The reason for these symptoms is that you ask your bodies to act against nature and do something at the wrong biological (i.e. internal body) time. Once your internal circadian time has adapted to the new local (i.e. surrounding) time, the symptoms go away. Until you fly home again.

Social Jjet lag contributes to cardiovascular disease and metabolic dysfunction.

So what is social jet lag? 

Social jet lag (SJL)is the difference between your natural sleep-wake cycle and the sleep-wake schedule you are forced to follow due to social and work obligations. It occurs when you go to bed and wake up later on weekends than you do on weekdays. For some people, it might be the other way round, they sleep longer during the week than on the week. Nevertheless, there’s still a difference in sleep times. And just like jet lag, SJL impacts your health and wellbeing. But while the effects of the former are temporary, the effects of the latter are often long-term. That is because your sleep times keep on changing. Research estimates that up to 40% of the population1experience SJL.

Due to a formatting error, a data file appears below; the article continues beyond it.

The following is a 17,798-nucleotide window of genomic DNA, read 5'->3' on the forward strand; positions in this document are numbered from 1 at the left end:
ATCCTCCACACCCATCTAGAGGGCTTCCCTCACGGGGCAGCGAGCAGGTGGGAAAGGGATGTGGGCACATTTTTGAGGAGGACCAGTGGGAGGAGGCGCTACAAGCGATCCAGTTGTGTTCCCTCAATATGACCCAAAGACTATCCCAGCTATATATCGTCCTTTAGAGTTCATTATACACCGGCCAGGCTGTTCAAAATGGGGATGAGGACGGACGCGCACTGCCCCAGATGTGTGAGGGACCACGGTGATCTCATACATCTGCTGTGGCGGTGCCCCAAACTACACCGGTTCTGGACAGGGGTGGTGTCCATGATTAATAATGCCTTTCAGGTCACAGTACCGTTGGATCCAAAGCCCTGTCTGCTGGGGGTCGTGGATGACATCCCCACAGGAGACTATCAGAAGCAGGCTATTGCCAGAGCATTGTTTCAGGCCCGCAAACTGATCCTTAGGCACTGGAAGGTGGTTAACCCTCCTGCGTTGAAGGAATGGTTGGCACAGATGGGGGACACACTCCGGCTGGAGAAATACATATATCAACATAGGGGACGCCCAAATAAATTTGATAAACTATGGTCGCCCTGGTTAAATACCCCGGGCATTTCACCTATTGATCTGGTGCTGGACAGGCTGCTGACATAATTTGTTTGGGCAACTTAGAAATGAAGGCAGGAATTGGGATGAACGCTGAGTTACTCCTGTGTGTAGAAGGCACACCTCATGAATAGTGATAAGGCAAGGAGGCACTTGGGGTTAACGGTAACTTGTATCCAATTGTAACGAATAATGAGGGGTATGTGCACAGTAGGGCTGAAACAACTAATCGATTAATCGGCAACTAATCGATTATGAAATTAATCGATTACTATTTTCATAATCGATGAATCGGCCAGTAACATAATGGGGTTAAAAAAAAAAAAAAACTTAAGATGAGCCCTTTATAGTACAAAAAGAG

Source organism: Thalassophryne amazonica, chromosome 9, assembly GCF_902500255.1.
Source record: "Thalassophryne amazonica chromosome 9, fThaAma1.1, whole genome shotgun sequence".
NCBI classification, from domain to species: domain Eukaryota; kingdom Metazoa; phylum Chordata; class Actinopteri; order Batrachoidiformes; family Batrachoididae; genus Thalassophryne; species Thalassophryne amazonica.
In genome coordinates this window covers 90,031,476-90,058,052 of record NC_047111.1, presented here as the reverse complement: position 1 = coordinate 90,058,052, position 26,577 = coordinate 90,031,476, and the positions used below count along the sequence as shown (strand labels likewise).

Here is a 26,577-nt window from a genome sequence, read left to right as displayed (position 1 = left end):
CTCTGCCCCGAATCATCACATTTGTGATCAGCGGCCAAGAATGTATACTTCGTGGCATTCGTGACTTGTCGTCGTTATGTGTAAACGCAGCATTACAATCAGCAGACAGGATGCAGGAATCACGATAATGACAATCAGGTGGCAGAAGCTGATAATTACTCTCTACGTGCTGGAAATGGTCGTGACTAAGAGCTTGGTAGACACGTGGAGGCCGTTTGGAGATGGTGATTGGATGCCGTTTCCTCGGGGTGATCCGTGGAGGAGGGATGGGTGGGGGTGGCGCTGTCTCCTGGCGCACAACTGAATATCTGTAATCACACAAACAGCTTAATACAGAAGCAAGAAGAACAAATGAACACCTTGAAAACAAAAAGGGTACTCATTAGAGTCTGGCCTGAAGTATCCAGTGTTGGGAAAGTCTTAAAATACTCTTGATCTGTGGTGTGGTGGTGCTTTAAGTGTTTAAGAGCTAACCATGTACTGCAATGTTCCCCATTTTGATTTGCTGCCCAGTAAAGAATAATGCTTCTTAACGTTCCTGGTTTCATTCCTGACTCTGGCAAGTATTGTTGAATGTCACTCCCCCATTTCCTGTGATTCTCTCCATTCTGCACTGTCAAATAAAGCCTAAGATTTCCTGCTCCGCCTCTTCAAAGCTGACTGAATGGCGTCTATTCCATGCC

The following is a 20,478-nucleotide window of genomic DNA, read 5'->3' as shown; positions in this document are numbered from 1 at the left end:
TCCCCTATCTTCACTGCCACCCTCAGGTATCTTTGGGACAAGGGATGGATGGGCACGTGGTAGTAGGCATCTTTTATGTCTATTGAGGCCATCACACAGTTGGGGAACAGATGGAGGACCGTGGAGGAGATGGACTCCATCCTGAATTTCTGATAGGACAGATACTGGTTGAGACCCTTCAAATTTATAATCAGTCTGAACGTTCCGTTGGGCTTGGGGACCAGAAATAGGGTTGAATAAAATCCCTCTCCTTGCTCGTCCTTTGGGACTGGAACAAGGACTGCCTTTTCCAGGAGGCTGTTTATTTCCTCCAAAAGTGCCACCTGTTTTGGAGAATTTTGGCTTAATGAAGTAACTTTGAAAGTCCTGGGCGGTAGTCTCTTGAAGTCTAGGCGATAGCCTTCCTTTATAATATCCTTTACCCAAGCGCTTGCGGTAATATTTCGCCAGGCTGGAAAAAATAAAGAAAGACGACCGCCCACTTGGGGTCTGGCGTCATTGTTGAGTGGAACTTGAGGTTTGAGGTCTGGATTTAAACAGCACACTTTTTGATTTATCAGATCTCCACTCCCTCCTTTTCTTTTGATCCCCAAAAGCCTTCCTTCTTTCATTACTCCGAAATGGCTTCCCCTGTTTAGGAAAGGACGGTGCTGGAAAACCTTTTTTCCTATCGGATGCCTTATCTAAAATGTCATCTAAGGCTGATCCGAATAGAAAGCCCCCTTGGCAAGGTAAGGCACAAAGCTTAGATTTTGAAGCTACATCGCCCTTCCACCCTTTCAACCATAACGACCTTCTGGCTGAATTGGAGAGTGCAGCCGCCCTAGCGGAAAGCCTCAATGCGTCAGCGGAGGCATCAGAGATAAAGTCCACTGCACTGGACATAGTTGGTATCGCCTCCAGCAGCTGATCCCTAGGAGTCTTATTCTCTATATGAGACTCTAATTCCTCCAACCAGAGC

The mid-point of sleep

When you calculate the mid-point of each sleep episode, that is, for weeknights vs weekend nights, you will see that for many people these differ by at least an hour (or more even). People with more SJL tend to have a later midpoint of sleep on weekend nights. Typically they are late chronotypes too. But, that is not to say that early chronotypes do not experience SJL! Importantly, changes in sleep times cause changes in your exposure to darkness too.